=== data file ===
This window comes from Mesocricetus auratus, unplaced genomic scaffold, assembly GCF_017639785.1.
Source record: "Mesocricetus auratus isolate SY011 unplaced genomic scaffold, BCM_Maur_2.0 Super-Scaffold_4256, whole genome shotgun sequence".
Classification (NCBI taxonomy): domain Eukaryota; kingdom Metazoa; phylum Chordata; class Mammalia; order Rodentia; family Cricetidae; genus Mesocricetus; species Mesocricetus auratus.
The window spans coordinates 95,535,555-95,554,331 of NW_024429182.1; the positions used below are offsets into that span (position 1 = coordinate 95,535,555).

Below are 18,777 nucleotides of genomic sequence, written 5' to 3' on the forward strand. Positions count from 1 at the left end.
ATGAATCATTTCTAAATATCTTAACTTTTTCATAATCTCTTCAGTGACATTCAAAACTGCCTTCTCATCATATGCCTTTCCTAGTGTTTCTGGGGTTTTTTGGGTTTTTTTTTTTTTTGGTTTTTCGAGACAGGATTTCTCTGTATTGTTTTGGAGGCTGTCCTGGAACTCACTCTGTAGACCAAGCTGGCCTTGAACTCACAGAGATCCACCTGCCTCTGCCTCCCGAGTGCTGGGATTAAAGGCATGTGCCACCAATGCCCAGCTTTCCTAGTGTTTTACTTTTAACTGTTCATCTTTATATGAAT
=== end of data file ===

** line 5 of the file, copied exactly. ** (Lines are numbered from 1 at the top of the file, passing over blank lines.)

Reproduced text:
Below are 18,777 nucleotides of genomic sequence, written 5' to 3' on the forward strand. Positions count from 1 at the left end.